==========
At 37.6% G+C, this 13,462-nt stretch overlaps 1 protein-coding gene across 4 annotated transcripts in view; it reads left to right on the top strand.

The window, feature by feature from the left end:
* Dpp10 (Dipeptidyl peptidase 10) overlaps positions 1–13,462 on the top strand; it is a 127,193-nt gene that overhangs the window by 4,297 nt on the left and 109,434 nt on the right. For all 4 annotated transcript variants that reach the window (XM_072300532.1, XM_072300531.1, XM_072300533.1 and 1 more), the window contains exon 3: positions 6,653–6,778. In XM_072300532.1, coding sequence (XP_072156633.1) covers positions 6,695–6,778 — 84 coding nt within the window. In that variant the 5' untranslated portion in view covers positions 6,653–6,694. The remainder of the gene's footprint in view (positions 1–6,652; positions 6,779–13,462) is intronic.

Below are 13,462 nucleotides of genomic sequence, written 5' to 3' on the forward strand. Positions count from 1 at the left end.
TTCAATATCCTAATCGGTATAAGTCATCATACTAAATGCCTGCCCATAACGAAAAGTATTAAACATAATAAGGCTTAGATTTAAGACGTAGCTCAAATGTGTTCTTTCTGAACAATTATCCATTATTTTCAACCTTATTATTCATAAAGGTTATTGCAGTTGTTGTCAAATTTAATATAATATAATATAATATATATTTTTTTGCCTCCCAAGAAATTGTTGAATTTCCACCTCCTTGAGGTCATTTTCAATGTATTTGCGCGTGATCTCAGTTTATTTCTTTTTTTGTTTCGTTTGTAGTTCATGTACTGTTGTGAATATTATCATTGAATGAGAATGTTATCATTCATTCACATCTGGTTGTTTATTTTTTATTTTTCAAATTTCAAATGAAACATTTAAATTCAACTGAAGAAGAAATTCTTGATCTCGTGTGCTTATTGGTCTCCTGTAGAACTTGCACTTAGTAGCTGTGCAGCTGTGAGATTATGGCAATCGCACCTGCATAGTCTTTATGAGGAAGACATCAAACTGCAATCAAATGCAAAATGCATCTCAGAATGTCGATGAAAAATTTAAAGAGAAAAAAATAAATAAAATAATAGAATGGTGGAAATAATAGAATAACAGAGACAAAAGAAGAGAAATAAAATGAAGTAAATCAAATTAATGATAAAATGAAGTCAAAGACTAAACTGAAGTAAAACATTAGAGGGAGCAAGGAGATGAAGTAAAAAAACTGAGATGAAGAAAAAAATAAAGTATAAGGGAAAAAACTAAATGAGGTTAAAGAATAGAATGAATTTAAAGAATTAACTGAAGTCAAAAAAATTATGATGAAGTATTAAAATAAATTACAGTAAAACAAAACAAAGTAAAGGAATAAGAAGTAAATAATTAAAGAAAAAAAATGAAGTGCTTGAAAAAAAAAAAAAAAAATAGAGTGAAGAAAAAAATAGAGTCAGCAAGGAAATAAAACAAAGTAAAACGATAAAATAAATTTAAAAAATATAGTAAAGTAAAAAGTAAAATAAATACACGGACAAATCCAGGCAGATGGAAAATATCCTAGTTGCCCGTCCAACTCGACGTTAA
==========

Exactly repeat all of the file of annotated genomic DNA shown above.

At 37.6% G+C, this 13,462-nt stretch overlaps 1 protein-coding gene across 4 annotated transcripts in view; it reads left to right on the top strand.

The window, feature by feature from the left end:
* Dpp10 (Dipeptidyl peptidase 10) overlaps positions 1–13,462 on the top strand; it is a 127,193-nt gene that overhangs the window by 4,297 nt on the left and 109,434 nt on the right. For all 4 annotated transcript variants that reach the window (XM_072300532.1, XM_072300531.1, XM_072300533.1 and 1 more), the window contains exon 3: positions 6,653–6,778. In XM_072300532.1, coding sequence (XP_072156633.1) covers positions 6,695–6,778 — 84 coding nt within the window. In that variant the 5' untranslated portion in view covers positions 6,653–6,694. The remainder of the gene's footprint in view (positions 1–6,652; positions 6,779–13,462) is intronic.

Below are 13,462 nucleotides of genomic sequence, written 5' to 3' on the forward strand. Positions count from 1 at the left end.
TTCAATATCCTAATCGGTATAAGTCATCATACTAAATGCCTGCCCATAACGAAAAGTATTAAACATAATAAGGCTTAGATTTAAGACGTAGCTCAAATGTGTTCTTTCTGAACAATTATCCATTATTTTCAACCTTATTATTCATAAAGGTTATTGCAGTTGTTGTCAAATTTAATATAATATAATATAATATATATTTTTTTGCCTCCCAAGAAATTGTTGAATTTCCACCTCCTTGAGGTCATTTTCAATGTATTTGCGCGTGATCTCAGTTTATTTCTTTTTTTGTTTCGTTTGTAGTTCATGTACTGTTGTGAATATTATCATTGAATGAGAATGTTATCATTCATTCACATCTGGTTGTTTATTTTTTATTTTTCAAATTTCAAATGAAACATTTAAATTCAACTGAAGAAGAAATTCTTGATCTCGTGTGCTTATTGGTCTCCTGTAGAACTTGCACTTAGTAGCTGTGCAGCTGTGAGATTATGGCAATCGCACCTGCATAGTCTTTATGAGGAAGACATCAAACTGCAATCAAATGCAAAATGCATCTCAGAATGTCGATGAAAAATTTAAAGAGAAAAAAATAAATAAAATAATAGAATGGTGGAAATAATAGAATAACAGAGACAAAAGAAGAGAAATAAAATGAAGTAAATCAAATTAATGATAAAATGAAGTCAAAGACTAAACTGAAGTAAAACATTAGAGGGAGCAAGGAGATGAAGTAAAAAAACTGAGATGAAGAAAAAAATAAAGTATAAGGGAAAAAACTAAATGAGGTTAAAGAATAGAATGAATTTAAAGAATTAACTGAAGTCAAAAAAATTATGATGAAGTATTAAAATAAATTACAGTAAAACAAAACAAAGTAAAGGAATAAGAAGTAAATAATTAAAGAAAAAAAATGAAGTGCTTGAAAAAAAAAAAAAAAAATAGAGTGAAGAAAAAAATAGAGTCAGCAAGGAAATAAAACAAAGTAAAACGATAAAATAAATTTAAAAAATATAGTAAAGTAAAAAGTAAAATAAATACACGGACAAATCCAGGCAGATGGAAAATATCCTAGTTGCCCGTCCAACTCGACGTTAA